Anna’s Hummingbird. After taking some pics at the visitor center we walked to the observation tower and took a hike down the Meers Point Trail to Martinez Lake.

Flying around a short tributary off of Martinez Lake we saw tons of tree swallows. Flocks of tree swallows will saturate an area in the morning or evening, each diving and swooping in different directions, seeking insects. They are fast and make quick turns. It’s difficult to catch a camera shot of one.

Ironically, since they happily breed in nest boxes, they are very easy to study. Some researchers even consider them a model organism, which can be used to shed light on human biology in cases where research on people would be unethical.

After our stop at the visitor center and our hike to the lake we got back in Ballena Blanca and drove to a few overlooks. Our first stop Palo Verde Point.

The overlook at Ironwood Point.

Ruddy Duck. The Ruddy Duck species was brought into Britain by a naturalist. It escaped. In 50 years its population reached 6K. There was concern because Ruddy Ducks will breed with the endangered White-headed Duck. Europeans have been killing them off, reducing the European population to less than 100. Their numbers are doing fine in the US.

Kofa National Wildlife Refuge

My lack of planning brought us to Kofa National Wildlife Refuge. As we left Imperial, with no plan as to where we’d spend the night, I saw some close-ish camping spots marked on my map from when we had previously visited Kofa.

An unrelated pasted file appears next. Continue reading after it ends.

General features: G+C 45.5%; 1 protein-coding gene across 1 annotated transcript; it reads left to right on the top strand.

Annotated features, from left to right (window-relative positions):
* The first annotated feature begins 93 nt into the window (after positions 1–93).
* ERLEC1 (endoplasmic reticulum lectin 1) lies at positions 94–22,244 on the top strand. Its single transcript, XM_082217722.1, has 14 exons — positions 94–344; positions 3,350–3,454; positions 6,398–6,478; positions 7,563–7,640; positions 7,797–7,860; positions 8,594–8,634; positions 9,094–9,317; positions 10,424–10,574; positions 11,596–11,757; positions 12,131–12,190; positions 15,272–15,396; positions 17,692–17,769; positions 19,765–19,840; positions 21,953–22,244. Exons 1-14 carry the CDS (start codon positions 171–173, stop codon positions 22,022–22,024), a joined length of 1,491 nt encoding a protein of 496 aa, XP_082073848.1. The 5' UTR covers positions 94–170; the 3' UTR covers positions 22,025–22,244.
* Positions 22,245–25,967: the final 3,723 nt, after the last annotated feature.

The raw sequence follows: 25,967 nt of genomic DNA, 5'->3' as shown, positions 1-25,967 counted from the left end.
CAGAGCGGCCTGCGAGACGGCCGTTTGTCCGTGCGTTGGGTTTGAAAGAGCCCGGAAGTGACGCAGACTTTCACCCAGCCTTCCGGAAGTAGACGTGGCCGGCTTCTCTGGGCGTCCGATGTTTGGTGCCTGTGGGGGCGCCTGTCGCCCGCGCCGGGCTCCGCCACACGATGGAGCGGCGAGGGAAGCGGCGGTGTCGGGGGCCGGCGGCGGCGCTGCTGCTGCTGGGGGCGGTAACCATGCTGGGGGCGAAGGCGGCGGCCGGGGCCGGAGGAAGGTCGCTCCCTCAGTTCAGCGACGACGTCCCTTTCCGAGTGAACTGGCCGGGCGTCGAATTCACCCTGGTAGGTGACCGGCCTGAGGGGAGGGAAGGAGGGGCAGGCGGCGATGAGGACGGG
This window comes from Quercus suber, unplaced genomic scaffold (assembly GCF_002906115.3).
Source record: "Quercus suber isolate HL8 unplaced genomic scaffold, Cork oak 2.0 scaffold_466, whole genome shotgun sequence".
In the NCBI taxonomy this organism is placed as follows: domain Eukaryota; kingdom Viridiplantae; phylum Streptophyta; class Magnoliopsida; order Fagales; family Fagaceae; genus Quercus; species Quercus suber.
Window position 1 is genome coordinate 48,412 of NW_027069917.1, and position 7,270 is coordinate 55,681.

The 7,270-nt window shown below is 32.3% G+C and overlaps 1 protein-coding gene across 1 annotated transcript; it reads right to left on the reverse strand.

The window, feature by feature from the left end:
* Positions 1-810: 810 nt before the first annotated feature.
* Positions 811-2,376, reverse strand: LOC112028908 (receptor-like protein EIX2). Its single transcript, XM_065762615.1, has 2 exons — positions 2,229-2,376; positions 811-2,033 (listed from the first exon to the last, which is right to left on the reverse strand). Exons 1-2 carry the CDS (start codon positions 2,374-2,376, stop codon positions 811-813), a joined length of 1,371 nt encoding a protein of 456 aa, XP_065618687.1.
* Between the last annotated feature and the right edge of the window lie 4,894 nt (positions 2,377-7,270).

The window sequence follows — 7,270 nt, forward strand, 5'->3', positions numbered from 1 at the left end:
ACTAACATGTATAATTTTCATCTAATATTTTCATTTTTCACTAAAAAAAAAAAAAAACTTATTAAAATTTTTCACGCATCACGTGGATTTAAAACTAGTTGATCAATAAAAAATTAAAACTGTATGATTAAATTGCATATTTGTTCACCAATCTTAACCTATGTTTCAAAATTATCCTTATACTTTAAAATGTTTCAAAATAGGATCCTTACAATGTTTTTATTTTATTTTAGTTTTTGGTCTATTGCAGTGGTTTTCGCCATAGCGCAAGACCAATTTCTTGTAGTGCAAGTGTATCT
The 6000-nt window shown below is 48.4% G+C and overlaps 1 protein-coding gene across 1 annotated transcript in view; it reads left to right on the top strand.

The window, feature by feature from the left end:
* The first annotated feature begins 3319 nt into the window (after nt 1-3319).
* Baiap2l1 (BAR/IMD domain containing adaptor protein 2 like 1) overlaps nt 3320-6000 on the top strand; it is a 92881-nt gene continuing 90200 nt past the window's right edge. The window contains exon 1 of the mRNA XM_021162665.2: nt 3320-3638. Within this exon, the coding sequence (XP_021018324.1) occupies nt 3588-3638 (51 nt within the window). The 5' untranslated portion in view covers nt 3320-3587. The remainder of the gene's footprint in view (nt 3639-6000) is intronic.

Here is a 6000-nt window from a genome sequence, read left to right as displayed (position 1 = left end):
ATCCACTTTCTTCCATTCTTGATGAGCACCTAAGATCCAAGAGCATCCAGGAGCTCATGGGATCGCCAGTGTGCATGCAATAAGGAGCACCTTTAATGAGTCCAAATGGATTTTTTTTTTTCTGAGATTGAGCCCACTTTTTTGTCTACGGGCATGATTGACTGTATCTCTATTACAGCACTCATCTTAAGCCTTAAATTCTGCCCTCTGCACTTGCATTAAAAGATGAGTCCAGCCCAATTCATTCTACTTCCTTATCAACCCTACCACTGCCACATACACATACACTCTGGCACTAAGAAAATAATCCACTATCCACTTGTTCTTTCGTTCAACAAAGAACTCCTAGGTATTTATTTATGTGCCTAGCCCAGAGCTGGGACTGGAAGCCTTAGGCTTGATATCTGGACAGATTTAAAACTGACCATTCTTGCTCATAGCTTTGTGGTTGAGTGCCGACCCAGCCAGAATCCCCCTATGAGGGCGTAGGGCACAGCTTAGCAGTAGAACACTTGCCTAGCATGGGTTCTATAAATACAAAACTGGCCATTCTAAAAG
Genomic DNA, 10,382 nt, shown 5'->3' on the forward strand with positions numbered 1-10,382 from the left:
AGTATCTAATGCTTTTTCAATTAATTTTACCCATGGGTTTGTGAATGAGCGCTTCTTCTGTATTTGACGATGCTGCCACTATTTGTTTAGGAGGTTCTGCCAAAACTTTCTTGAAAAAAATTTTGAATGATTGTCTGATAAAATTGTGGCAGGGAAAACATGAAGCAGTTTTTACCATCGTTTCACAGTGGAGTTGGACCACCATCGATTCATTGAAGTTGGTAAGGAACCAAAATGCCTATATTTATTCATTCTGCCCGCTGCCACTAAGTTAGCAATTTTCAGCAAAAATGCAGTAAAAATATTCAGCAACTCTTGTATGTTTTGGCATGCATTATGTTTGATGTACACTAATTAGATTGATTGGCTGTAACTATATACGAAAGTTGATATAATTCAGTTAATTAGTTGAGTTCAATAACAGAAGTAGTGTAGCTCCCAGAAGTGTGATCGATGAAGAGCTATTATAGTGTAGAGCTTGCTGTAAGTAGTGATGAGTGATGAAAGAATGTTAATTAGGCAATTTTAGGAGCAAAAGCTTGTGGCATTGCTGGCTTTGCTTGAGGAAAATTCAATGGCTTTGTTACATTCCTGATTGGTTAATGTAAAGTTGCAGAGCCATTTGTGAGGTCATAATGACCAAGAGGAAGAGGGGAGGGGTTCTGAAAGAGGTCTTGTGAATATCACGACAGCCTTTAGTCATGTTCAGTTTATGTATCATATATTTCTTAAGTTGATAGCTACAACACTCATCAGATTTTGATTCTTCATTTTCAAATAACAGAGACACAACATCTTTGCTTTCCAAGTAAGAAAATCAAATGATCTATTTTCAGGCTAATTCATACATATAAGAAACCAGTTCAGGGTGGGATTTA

Kofa has a visitor center but it is located in Yuma – some 40 miles south of the refuge – so since we hadn’t planned on being there we didn’t stop by before we left the Yuma area. But the refuge does have nice glossy brochures located at kiosks on all the roads leading into the refuge. Free camping at Kofa is plentiful, located at sites throughout the refuge and on BLM that surrounds the refuge.

We camped in three different locations at the refuge – each with its own special features and beauty. Our first night was spent off of King road on BLM land. From there the next morning we drove into the refuge and took a long hike down one of the refuge roads pictured here.

We didn’t see much wildlife in the refuge although it is supposed to be a habitat for Bighorn Sheep and Sonoran Pronghorn. The views were pretty nice, though.

Our second camping spot in the refuge was near Crystal Hill. Crystal Hill is a 1.5-mile square area where rock collecting is allowed. You are allowed to collect either 10 specimens or 10 pounds of rocks in any 12 month period.

Collecting anything on most public lands is illegal so it was surprising to us that they allowed it here. We only left with a small piece of quartz and one of the slate-like rocks in the previous picture.

Rock in an old river bed.

We found a couple of sites like this where people had left memorials. Although taking a limited amount of rocks is allowable here, I imagine that leaving things is still frowned on.

A view at Crystal Hill.

Our last stop was at Palm Canyon. Here a small patch of palm trees grows wedged up in the rock walls of the canyon.

Palm trees in the rocks.

View from Palm Canyon.

A view from our camping spot at Palm Canyon.

Cibola National Wildlife Refuge

While we were at Kofa we ran into our friend Holly from Road Quill. We told her we were thinking about going to Mexico and she thought she might want to tag along. So we finally made a plan. We would all three cross the southern border and catch up with my friends Liesbet, Mark, and the lovely canine Maya from Roaming About. But Holly couldn’t leave for a week so we hung around Kofa a few more days and then headed to Cibola National Wildlife Refuge.